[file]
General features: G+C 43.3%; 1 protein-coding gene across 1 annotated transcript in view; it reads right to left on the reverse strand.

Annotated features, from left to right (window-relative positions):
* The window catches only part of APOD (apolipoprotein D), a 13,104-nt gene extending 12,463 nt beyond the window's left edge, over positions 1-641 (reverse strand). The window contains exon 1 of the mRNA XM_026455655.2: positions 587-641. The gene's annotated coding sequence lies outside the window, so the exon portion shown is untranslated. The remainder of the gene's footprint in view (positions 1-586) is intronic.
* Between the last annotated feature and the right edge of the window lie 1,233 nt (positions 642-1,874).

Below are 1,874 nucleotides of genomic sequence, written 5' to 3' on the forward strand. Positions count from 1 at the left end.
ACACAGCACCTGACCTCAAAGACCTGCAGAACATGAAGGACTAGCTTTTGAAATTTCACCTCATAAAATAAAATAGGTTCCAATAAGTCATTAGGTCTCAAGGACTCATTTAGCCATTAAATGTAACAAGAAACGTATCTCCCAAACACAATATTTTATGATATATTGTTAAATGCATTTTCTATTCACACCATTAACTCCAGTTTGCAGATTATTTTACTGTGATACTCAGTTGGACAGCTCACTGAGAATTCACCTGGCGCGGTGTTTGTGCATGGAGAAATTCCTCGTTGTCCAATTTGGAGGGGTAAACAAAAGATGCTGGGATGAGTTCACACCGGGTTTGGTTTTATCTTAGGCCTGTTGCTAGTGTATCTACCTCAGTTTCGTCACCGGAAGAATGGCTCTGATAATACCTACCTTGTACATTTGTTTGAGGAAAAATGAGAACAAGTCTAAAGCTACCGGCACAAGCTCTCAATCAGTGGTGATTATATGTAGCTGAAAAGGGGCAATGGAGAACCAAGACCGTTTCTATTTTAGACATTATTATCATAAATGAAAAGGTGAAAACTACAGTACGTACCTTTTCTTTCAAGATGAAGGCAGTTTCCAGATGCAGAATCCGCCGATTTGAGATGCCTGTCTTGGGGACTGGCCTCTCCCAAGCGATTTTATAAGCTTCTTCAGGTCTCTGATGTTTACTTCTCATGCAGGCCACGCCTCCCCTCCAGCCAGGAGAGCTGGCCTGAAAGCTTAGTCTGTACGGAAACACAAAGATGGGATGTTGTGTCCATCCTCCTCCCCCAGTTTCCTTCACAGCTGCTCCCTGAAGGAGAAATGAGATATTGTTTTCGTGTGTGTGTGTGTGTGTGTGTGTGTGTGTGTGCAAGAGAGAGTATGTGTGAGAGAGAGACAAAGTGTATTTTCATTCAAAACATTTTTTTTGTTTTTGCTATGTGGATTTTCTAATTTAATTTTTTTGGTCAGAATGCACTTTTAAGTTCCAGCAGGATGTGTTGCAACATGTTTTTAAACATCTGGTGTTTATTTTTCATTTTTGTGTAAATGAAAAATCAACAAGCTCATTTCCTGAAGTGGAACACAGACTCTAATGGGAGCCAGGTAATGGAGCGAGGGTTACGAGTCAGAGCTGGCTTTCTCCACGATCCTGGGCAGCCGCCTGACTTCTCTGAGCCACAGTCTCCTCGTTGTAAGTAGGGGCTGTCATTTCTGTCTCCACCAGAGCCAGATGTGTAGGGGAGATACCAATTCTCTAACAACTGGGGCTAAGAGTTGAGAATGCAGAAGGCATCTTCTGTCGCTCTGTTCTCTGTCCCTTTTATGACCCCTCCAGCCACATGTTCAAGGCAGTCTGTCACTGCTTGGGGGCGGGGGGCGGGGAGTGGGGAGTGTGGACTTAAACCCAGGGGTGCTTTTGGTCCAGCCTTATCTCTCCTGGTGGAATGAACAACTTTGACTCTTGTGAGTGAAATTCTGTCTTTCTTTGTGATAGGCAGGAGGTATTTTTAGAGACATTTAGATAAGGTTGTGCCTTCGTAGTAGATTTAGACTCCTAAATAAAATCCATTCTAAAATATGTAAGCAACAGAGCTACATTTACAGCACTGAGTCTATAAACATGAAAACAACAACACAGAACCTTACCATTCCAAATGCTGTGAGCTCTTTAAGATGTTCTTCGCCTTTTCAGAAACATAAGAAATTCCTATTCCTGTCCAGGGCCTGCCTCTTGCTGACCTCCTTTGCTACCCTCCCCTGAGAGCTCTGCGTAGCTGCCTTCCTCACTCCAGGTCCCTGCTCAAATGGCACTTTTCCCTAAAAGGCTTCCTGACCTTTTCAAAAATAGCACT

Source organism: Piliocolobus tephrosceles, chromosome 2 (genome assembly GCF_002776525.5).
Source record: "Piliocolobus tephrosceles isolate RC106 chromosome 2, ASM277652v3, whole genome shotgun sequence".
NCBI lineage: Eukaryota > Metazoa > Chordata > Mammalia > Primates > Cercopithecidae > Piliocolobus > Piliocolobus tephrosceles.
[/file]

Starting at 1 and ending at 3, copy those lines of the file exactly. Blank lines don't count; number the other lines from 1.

General features: G+C 43.3%; 1 protein-coding gene across 1 annotated transcript in view; it reads right to left on the reverse strand.

Annotated features, from left to right (window-relative positions):
* The window catches only part of APOD (apolipoprotein D), a 13,104-nt gene extending 12,463 nt beyond the window's left edge, over positions 1-641 (reverse strand). The window contains exon 1 of the mRNA XM_026455655.2: positions 587-641. The gene's annotated coding sequence lies outside the window, so the exon portion shown is untranslated. The remainder of the gene's footprint in view (positions 1-586) is intronic.